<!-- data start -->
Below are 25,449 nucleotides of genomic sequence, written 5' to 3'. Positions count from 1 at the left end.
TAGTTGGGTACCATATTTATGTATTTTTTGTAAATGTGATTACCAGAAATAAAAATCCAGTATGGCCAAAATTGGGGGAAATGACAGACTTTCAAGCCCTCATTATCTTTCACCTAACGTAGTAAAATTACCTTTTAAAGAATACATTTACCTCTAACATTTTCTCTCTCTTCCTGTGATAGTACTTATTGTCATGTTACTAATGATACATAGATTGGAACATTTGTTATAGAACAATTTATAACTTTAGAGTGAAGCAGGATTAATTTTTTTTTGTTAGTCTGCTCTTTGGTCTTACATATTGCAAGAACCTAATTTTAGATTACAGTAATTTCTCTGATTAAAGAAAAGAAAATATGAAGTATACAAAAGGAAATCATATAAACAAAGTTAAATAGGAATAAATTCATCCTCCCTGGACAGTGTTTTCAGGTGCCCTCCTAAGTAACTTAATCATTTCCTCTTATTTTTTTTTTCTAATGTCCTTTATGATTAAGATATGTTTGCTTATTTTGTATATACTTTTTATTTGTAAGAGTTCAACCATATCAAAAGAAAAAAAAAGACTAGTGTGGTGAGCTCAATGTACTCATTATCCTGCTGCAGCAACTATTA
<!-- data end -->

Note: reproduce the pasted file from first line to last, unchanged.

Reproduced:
Below are 25,449 nucleotides of genomic sequence, written 5' to 3'. Positions count from 1 at the left end.
TAGTTGGGTACCATATTTATGTATTTTTTGTAAATGTGATTACCAGAAATAAAAATCCAGTATGGCCAAAATTGGGGGAAATGACAGACTTTCAAGCCCTCATTATCTTTCACCTAACGTAGTAAAATTACCTTTTAAAGAATACATTTACCTCTAACATTTTCTCTCTCTTCCTGTGATAGTACTTATTGTCATGTTACTAATGATACATAGATTGGAACATTTGTTATAGAACAATTTATAACTTTAGAGTGAAGCAGGATTAATTTTTTTTTGTTAGTCTGCTCTTTGGTCTTACATATTGCAAGAACCTAATTTTAGATTACAGTAATTTCTCTGATTAAAGAAAAGAAAATATGAAGTATACAAAAGGAAATCATATAAACAAAGTTAAATAGGAATAAATTCATCCTCCCTGGACAGTGTTTTCAGGTGCCCTCCTAAGTAACTTAATCATTTCCTCTTATTTTTTTTTTCTAATGTCCTTTATGATTAAGATATGTTTGCTTATTTTGTATATACTTTTTATTTGTAAGAGTTCAACCATATCAAAAGAAAAAAAAAGACTAGTGTGGTGAGCTCAATGTACTCATTATCCTGCTGCAGCAACTATTA